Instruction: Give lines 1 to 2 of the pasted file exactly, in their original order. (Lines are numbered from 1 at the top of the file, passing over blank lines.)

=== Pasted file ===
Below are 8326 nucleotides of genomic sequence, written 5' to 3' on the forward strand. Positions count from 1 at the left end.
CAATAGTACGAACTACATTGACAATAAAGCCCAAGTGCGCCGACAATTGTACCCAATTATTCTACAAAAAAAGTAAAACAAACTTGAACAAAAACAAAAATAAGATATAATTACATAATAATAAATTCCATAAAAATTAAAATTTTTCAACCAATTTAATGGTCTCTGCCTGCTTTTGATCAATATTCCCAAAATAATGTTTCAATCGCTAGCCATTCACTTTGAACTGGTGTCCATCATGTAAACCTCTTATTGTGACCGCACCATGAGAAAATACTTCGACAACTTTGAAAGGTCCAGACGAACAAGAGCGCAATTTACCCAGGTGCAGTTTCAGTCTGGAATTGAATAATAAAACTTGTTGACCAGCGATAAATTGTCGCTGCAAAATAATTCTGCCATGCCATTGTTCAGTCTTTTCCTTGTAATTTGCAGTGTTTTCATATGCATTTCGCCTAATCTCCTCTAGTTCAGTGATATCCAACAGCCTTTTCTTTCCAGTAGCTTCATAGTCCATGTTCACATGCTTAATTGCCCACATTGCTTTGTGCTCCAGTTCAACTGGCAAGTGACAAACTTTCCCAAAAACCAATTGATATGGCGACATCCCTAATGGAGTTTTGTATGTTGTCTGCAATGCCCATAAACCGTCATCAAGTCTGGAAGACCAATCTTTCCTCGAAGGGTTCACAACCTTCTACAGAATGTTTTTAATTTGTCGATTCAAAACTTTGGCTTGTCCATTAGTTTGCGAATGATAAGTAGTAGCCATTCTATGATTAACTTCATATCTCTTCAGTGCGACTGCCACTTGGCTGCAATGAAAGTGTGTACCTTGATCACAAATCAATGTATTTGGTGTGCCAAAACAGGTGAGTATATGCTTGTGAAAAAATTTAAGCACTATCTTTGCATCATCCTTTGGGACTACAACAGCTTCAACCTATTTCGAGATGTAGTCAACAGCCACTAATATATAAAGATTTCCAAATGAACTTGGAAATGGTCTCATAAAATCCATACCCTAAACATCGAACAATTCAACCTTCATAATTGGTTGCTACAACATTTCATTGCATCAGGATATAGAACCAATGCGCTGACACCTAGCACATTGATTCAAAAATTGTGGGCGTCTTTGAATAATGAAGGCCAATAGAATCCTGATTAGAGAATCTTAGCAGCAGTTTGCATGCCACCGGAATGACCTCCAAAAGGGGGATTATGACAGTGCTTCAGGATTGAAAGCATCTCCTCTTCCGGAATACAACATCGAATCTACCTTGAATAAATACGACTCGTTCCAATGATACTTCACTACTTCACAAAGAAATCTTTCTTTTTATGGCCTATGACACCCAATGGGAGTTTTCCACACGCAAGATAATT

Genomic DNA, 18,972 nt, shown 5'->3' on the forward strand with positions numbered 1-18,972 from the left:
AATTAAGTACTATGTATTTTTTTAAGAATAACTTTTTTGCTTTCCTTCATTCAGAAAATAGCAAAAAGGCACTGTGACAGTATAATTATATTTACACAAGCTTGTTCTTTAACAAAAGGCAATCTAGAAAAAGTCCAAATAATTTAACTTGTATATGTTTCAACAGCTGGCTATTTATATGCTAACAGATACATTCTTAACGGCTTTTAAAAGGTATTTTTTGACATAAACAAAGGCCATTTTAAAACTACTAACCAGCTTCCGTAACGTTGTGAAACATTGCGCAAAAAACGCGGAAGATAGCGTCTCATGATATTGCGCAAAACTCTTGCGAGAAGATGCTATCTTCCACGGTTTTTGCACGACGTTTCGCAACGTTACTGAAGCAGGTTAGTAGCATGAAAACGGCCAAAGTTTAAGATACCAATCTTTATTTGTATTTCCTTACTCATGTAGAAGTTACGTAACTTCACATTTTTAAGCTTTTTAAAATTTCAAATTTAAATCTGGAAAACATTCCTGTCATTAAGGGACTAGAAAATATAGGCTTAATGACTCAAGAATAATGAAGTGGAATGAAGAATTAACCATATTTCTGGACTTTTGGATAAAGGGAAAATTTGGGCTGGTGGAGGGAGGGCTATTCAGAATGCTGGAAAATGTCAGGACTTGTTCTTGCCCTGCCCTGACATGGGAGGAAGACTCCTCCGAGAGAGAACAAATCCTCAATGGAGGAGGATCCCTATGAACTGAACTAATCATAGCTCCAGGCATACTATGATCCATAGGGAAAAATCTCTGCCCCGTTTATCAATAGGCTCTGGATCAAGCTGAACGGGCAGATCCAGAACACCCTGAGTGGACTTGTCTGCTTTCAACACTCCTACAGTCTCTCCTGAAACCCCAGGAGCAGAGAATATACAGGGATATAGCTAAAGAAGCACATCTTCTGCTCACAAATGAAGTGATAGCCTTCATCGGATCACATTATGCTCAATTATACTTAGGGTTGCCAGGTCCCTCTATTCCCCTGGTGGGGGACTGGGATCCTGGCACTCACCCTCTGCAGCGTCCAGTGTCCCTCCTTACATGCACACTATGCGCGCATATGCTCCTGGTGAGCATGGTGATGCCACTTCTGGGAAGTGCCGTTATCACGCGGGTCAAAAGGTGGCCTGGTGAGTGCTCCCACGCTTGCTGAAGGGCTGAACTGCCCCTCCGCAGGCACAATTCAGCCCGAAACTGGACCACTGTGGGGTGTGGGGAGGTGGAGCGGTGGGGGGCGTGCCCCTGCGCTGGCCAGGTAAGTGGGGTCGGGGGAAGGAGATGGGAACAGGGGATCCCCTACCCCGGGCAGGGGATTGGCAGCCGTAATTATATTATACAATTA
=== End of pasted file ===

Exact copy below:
Below are 8326 nucleotides of genomic sequence, written 5' to 3' on the forward strand. Positions count from 1 at the left end.
CAATAGTACGAACTACATTGACAATAAAGCCCAAGTGCGCCGACAATTGTACCCAATTATTCTACAAAAAAAGTAAAACAAACTTGAACAAAAACAAAAATAAGATATAATTACATAATAATAAATTCCATAAAAATTAAAATTTTTCAACCAATTTAATGGTCTCTGCCTGCTTTTGATCAATATTCCCAAAATAATGTTTCAATCGCTAGCCATTCACTTTGAACTGGTGTCCATCATGTAAACCTCTTATTGTGACCGCACCATGAGAAAATACTTCGACAACTTTGAAAGGTCCAGACGAACAAGAGCGCAATTTACCCAGGTGCAGTTTCAGTCTGGAATTGAATAATAAAACTTGTTGACCAGCGATAAATTGTCGCTGCAAAATAATTCTGCCATGCCATTGTTCAGTCTTTTCCTTGTAATTTGCAGTGTTTTCATATGCATTTCGCCTAATCTCCTCTAGTTCAGTGATATCCAACAGCCTTTTCTTTCCAGTAGCTTCATAGTCCATGTTCACATGCTTAATTGCCCACATTGCTTTGTGCTCCAGTTCAACTGGCAAGTGACAAACTTTCCCAAAAACCAATTGATATGGCGACATCCCTAATGGAGTTTTGTATGTTGTCTGCAATGCCCATAAACCGTCATCAAGTCTGGAAGACCAATCTTTCCTCGAAGGGTTCACAACCTTCTACAGAATGTTTTTAATTTGTCGATTCAAAACTTTGGCTTGTCCATTAGTTTGCGAATGATAAGTAGTAGCCATTCTATGATTAACTTCATATCTCTTCAGTGCGACTGCCACTTGGCTGCAATGAAAGTGTGTACCTTGATCACAAATCAATGTATTTGGTGTGCCAAAACAGGTGAGTATATGCTTGTGAAAAAATTTAAGCACTATCTTTGCATCATCCTTTGGGACTACAACAGCTTCAACCTATTTCGAGATGTAGTCAACAGCCACTAATATATAAAGATTTCCAAATGAACTTGGAAATGGTCTCATAAAATCCATACCCTAAACATCGAACAATTCAACCTTCATAATTGGTTGCTACAACATTTCATTGCATCAGGATATAGAACCAATGCGCTGACACCTAGCACATTGATTCAAAAATTGTGGGCGTCTTTGAATAATGAAGGCCAATAGAATCCTGATTAGAGAATCTTAGCAGCAGTTTGCATGCCACCGGAATGACCTCCAAAAGGGGGATTATGACAGTGCTTCAGGATTGAAAGCATCTCCTCTTCCGGAATACAACATCGAATCTACCTTGAATAAATACGACTCGTTCCAATGATACTTCACTACTTCACAAAGAAATCTTTCTTTTTATGGCCTATGACACCCAATGGGAGTTTTCCACACGCAAGATAATT